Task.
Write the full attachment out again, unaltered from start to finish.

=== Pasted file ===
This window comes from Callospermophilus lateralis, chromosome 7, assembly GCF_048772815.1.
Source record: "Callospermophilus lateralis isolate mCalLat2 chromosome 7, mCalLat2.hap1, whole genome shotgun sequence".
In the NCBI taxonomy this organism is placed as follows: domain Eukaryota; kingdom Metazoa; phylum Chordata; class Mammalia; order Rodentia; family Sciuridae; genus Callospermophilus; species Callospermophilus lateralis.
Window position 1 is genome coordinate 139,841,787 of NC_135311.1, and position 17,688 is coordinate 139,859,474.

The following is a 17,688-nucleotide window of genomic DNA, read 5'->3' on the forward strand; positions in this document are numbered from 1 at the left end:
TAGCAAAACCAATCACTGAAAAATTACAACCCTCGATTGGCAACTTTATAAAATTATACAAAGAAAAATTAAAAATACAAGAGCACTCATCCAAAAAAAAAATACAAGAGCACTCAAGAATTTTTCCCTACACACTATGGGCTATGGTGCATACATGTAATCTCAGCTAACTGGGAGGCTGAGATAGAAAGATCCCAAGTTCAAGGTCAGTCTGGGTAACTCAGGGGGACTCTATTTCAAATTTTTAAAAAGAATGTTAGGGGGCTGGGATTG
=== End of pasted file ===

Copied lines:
This window comes from Callospermophilus lateralis, chromosome 7, assembly GCF_048772815.1.
Source record: "Callospermophilus lateralis isolate mCalLat2 chromosome 7, mCalLat2.hap1, whole genome shotgun sequence".
In the NCBI taxonomy this organism is placed as follows: domain Eukaryota; kingdom Metazoa; phylum Chordata; class Mammalia; order Rodentia; family Sciuridae; genus Callospermophilus; species Callospermophilus lateralis.
Window position 1 is genome coordinate 139,841,787 of NC_135311.1, and position 17,688 is coordinate 139,859,474.

The following is a 17,688-nucleotide window of genomic DNA, read 5'->3' on the forward strand; positions in this document are numbered from 1 at the left end:
TAGCAAAACCAATCACTGAAAAATTACAACCCTCGATTGGCAACTTTATAAAATTATACAAAGAAAAATTAAAAATACAAGAGCACTCATCCAAAAAAAAAATACAAGAGCACTCAAGAATTTTTCCCTACACACTATGGGCTATGGTGCATACATGTAATCTCAGCTAACTGGGAGGCTGAGATAGAAAGATCCCAAGTTCAAGGTCAGTCTGGGTAACTCAGGGGGACTCTATTTCAAATTTTTAAAAAGAATGTTAGGGGGCTGGGATTG